Quality of Life Comparison

COMPARED TO

If you lived in Djibouti instead of Palau, you would:

Health

be 75.6% less likely to be obese


In Palau, 55.3% of adults are obese as of 2016. In Djibouti, that number is 13.5% of people as of 2016.

live 9.4 years less


In Palau, the average life expectancy is 74 years (71 years for men, 78 years for women) as of 2020. In Djibouti, that number is 65 years (62 years for men, 67 years for women) as of 2020.

Economy

make 75.5% less money


Palau has a GDP per capita of $14,700 as of 2017, while in Djibouti, the GDP per capita is $3,600 as of 2017.

be 23.5 times more likely to be unemployed


In Palau, 1.7% of adults are unemployed as of 2015. In Djibouti, that number is 40.0% as of 2017.

Life

have 2.0 times more children


In Palau, there are approximately 11.3 babies per 1,000 people as of 2020. In Djibouti, there are 22.7 babies per 1,000 people as of 2020.

be 4.2 times more likely to die during infancy


In Palau, approximately 9.8 children die before they reach the age of one as of 2020. In Djibouti, on the other hand, 41.6 children do as of 2020.

Basic Needs

be 54.7% more likely to have internet access


In Palau, approximately 36.0% of the population has internet access as of 2016. In Djibouti, about 55.7% do as of 2018.

be 47.8% less likely to have access to electricity


In Palau, approximately 99% of people have electricity access (100% in urban areas, and 97% in rural areas) as of 2016. In Djibouti, that number is 52% of people on average (67% in urban areas, and 2% in rural areas) as of 2016.

Geography

see 79.3% less coastline


Palau has a total of 1,519 km of coastline. In Djibouti, that number is 314 km.

Djibouti: At a glance

Djibouti is a sovereign country in Africa, with a total land area of approximately 23,180 sq km. The French Territory of the Afars and the Issas became Djibouti in 1977. Hassan Gouled APTIDON installed an authoritarian one-party state and proceeded to serve as president until 1999. Unrest among the Afar minority during the 1990s led to a civil war that ended in 2001 with a peace accord between Afar rebels and the Somali Issa-dominated government. In 1999, Djibouti's first multiparty presidential elections resulted in the election of Ismail Omar GUELLEH as president; he was reelected to a second term in 2005 and extended his tenure in office via a constitutional amendment, which allowed him to begin a third term in 2011. Djibouti occupies a strategic geographic location at the intersection of the Red Sea and the Gulf of Aden and serves as an important shipping portal for goods entering and leaving the east African highlands and transshipments between Europe, the Middle East, and Asia. The government holds longstanding ties to France, which maintains a significant military presence in the country, and has strong ties with the United States. Djibouti hosts several thousand members of US armed services at US-run Camp Lemonnier.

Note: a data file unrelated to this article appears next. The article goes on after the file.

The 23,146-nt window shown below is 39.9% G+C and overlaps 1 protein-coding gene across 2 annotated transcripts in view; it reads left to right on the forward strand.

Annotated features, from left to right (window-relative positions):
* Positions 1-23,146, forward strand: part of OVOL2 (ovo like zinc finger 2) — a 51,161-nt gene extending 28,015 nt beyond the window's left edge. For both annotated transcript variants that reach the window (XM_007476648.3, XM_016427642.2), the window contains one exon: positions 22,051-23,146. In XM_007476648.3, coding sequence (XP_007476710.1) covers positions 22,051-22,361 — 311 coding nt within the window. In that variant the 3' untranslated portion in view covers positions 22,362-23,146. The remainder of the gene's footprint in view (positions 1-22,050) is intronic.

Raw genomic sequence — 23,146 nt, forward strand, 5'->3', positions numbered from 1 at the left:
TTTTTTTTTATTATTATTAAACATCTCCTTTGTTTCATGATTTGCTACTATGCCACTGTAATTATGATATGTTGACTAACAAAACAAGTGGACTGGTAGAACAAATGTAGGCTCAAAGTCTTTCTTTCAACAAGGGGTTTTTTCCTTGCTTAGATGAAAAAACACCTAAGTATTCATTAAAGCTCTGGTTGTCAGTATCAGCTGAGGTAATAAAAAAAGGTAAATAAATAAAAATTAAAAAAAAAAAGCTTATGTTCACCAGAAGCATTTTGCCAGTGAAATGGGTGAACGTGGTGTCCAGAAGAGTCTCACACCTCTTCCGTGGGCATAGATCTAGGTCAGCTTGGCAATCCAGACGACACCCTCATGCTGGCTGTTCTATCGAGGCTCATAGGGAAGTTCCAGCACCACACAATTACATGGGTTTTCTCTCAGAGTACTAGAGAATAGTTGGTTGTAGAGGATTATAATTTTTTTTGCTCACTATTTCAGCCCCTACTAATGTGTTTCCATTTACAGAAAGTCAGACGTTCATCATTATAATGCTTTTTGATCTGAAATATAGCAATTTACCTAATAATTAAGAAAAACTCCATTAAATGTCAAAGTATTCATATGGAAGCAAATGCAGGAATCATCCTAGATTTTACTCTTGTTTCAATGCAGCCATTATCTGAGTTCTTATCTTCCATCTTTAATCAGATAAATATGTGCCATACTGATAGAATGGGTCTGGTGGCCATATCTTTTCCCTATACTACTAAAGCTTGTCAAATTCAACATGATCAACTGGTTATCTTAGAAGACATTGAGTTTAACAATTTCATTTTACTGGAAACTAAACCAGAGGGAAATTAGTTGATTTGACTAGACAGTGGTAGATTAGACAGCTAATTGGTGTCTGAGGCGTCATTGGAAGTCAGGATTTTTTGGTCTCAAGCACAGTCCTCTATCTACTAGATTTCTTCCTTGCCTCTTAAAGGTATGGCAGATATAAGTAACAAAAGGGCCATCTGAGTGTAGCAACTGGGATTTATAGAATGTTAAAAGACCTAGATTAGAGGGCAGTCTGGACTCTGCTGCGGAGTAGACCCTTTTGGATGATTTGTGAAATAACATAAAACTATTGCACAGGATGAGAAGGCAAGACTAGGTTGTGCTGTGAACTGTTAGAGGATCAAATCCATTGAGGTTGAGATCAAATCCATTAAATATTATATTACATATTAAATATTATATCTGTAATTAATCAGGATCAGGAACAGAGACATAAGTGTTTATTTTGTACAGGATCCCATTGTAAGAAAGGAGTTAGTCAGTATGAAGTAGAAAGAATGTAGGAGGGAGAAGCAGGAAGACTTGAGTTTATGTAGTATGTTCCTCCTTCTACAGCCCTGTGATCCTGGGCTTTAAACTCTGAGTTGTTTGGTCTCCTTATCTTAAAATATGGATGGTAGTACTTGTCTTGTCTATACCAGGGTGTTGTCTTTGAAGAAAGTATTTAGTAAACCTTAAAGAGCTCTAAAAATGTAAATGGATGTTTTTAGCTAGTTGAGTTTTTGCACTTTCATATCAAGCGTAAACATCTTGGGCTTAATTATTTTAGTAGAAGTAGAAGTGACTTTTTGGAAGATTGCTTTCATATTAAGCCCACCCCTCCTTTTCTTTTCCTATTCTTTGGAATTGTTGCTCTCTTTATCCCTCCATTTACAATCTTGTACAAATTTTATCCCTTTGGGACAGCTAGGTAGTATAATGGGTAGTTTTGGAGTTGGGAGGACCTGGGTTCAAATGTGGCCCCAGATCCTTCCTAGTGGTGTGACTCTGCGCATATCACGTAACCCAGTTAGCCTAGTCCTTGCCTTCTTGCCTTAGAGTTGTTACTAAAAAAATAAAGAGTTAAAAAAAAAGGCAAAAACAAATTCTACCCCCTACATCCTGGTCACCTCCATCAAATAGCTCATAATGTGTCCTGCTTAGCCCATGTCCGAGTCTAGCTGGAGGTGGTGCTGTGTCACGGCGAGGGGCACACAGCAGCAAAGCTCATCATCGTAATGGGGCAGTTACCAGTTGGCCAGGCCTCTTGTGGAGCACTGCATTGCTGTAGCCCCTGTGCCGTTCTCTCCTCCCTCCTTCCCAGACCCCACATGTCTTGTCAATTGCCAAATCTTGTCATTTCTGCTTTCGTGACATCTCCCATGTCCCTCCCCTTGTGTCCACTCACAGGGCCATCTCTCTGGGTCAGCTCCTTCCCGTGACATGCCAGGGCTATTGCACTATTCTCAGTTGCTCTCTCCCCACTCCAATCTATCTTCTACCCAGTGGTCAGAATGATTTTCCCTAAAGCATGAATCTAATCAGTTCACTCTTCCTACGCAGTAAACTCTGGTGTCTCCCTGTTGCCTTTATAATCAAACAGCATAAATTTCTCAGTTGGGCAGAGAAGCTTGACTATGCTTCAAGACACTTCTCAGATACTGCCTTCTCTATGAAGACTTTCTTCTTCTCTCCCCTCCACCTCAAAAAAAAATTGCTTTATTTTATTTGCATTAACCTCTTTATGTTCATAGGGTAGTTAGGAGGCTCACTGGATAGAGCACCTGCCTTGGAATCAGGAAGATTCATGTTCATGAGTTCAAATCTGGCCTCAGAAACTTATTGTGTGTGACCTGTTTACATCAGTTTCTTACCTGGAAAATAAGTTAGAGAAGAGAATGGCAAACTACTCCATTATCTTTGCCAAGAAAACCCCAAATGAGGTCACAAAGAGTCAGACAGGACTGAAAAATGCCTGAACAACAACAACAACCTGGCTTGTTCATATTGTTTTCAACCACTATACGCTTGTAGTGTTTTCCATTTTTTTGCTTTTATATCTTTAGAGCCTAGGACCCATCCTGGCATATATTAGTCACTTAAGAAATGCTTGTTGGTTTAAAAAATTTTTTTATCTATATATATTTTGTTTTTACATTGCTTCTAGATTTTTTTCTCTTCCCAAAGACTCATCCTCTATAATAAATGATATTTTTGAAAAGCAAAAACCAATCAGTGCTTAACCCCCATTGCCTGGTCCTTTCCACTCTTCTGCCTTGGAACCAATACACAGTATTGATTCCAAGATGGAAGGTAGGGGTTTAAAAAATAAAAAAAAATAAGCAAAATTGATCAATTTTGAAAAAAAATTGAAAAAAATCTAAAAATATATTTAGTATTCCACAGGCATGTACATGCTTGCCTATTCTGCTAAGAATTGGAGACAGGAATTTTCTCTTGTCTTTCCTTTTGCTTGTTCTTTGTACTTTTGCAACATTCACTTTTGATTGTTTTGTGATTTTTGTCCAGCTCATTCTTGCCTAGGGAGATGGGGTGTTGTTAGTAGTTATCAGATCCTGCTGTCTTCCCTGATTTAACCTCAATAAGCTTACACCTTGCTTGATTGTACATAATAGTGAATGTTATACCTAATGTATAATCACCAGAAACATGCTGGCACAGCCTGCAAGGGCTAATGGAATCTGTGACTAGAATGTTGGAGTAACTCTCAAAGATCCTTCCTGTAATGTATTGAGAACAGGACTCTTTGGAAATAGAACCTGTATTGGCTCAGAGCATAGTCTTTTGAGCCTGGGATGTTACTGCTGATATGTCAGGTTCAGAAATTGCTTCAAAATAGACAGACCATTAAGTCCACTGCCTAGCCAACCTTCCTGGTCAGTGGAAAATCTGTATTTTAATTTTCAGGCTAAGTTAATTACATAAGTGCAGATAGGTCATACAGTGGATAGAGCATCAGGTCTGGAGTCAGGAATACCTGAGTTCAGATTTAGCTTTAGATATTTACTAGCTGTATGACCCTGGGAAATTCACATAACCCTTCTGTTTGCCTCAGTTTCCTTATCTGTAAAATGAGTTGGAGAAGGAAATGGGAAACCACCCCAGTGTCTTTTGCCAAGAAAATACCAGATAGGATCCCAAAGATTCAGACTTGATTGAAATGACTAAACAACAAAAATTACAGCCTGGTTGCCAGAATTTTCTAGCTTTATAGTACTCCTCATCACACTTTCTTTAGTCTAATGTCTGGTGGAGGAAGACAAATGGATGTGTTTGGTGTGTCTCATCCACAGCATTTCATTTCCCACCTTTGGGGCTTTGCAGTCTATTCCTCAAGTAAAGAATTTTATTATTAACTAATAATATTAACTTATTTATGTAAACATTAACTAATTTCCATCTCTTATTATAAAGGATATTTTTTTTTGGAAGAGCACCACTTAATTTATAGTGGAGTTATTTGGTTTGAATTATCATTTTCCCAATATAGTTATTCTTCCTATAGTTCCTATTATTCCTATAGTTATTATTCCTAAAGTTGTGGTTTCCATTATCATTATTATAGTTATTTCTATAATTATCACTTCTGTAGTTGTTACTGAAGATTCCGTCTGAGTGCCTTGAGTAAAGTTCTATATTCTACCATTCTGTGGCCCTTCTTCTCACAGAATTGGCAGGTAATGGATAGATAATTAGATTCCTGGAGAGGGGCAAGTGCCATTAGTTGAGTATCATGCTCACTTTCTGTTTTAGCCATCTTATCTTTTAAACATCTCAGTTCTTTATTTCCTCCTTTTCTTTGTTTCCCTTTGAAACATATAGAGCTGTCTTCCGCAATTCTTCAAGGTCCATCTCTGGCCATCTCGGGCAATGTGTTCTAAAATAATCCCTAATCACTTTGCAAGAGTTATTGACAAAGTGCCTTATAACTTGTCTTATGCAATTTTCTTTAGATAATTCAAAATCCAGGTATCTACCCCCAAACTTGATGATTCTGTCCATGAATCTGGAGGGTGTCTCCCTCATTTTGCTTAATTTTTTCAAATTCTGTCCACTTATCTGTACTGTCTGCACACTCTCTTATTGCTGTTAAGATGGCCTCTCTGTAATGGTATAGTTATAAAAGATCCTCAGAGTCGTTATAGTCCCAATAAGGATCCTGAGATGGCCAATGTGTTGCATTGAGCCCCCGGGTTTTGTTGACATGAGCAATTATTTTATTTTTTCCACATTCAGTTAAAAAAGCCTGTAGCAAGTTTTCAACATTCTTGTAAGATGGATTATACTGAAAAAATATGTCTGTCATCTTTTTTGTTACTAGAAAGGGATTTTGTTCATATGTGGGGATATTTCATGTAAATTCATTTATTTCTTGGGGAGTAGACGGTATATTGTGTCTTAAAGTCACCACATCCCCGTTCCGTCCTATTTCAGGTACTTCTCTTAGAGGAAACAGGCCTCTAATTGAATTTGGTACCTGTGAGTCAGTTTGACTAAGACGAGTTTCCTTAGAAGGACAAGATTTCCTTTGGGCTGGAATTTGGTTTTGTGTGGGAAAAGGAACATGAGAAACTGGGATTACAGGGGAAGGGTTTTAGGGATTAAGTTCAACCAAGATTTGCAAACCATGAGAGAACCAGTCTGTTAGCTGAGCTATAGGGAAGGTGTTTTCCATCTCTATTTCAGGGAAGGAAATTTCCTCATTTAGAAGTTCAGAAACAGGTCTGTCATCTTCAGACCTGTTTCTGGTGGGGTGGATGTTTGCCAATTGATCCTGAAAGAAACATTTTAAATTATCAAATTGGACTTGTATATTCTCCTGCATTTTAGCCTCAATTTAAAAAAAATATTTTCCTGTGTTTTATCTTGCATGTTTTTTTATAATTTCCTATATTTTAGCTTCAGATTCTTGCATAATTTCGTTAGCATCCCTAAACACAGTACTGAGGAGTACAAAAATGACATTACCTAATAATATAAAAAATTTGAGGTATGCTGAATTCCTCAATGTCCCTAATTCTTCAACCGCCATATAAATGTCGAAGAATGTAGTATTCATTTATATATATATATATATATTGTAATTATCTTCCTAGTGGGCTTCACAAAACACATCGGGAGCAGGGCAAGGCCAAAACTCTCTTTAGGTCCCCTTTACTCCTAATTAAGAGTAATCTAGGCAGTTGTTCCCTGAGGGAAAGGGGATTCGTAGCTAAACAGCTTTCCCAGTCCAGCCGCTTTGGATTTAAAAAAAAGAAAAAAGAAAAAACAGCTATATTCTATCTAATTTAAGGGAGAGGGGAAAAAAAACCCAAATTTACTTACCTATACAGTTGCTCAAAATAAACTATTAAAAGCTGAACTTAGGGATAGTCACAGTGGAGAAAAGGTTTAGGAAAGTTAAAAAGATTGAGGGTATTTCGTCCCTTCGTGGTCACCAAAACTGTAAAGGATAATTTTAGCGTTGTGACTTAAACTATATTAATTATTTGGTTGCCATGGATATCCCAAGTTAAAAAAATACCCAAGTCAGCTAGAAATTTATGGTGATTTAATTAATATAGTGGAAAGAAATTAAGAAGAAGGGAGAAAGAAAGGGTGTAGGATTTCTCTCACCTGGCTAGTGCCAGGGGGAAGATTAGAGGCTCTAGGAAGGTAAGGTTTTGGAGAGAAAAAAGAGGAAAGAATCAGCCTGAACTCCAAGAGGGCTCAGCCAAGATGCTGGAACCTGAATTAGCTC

How big is Djibouti compared to Palau? See an in-depth size comparison.


The statistics on this page were calculated using the following data sources: The World Factbook.

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